letters from dickinson to elizabeth holland

To Mrs. J.G. Holland
From ED

October 1881

. . . I know you will live for our sake, dear, you would not be willing to for your own. That is they duty which saves. While we are trying for others, power of life comes back, very faint at first, like the new bird, but by and by its has wings.

How sweetly you have comforted me - the toil to comfort you, I hoped never would come. A sorrow on your sunny face is too dark a miracle - but how sweet that he rose in the morning - accompanied by the dawn. How lovely that he spoke with you, that memorial time! How gentle that he left the pang he had not time to feel! Bequest of darkness, yet of light, since unborne by him. "Where thou goest, we will go" - how mutual, how intimate! No solitude receives him, but neighborhood and friend.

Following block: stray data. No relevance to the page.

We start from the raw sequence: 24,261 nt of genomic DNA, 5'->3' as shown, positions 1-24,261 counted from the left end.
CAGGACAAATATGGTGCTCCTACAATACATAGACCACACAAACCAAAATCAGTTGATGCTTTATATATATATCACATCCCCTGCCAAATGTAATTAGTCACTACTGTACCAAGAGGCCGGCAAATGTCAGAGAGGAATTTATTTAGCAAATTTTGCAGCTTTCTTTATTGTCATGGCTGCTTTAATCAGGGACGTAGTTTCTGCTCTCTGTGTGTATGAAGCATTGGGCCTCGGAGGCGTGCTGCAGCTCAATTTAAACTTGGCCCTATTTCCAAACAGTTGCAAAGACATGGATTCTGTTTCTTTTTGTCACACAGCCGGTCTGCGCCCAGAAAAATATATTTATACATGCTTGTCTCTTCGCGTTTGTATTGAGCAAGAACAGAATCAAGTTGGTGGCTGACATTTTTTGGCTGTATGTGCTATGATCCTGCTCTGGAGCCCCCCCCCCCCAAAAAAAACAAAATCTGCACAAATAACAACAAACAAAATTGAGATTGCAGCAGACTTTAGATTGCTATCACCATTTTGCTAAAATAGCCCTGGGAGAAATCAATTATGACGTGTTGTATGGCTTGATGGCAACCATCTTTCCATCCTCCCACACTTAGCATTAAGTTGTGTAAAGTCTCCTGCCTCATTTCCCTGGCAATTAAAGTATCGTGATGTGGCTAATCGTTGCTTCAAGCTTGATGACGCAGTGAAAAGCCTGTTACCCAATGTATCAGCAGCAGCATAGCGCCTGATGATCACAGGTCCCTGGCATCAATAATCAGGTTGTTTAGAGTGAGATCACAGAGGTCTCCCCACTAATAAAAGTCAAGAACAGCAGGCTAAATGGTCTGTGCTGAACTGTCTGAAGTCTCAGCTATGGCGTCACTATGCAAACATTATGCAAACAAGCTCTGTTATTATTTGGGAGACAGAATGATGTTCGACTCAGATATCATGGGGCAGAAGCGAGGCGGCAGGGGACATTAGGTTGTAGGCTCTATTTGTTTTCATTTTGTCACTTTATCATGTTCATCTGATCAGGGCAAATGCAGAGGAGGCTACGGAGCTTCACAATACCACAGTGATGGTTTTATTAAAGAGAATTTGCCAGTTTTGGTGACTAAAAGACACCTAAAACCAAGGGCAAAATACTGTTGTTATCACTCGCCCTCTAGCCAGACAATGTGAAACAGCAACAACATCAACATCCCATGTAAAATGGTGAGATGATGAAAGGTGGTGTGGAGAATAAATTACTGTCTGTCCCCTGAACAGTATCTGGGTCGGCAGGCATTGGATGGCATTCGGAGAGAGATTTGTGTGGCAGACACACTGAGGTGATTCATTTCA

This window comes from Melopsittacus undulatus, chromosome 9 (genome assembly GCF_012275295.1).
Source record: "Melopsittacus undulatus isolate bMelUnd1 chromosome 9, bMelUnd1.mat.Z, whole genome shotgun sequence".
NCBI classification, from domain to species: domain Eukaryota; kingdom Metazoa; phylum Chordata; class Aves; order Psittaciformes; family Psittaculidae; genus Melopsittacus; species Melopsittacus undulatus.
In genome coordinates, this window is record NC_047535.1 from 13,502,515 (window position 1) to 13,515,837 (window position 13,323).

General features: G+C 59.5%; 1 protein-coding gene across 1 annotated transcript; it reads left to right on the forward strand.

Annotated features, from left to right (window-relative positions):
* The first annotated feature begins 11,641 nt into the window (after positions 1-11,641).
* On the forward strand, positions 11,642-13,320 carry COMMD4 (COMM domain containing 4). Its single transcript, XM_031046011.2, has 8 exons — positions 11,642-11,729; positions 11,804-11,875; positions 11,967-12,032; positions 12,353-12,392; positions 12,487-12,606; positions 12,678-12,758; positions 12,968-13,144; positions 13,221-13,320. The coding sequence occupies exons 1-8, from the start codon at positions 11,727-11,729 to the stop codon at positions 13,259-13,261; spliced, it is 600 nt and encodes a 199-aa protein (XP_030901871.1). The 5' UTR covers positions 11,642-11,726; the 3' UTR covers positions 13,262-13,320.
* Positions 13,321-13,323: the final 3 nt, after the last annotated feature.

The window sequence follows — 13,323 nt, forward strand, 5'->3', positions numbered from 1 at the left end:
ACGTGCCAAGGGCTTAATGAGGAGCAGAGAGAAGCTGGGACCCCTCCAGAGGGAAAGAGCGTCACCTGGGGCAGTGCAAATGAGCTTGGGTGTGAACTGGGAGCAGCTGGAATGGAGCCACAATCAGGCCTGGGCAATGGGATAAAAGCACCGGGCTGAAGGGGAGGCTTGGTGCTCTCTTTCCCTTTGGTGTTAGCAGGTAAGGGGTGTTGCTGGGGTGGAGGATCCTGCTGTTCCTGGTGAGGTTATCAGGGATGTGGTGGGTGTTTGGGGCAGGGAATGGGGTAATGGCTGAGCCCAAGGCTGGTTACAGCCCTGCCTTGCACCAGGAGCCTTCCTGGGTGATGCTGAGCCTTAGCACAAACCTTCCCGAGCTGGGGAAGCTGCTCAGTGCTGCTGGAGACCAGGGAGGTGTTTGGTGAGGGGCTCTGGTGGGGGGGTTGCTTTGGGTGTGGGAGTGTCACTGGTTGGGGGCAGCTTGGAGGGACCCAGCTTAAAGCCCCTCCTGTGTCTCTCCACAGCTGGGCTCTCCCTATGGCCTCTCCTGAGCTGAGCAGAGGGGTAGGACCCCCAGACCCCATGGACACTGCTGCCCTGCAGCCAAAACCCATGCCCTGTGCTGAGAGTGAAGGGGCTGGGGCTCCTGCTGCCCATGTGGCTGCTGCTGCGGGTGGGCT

Relieved forever of the loss of those that must have fled, but for his sweet haste. Knowing he could not spare them, he hurried like a boy from that unhappened sorrow. Death has mislaid his sting - the grave forgot his victory. Because the flake fell not on him, we will accept the drift, and wade where he is lain.

Do you remember the clover leaf? The little hand that plucked it will keep tight hold of mine.

Please give her love to Annie, and Kate, who also gave a father.


thomas johnson's note on letter 732 | index to dickinson/holland letters

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Last updated on January 17, 1999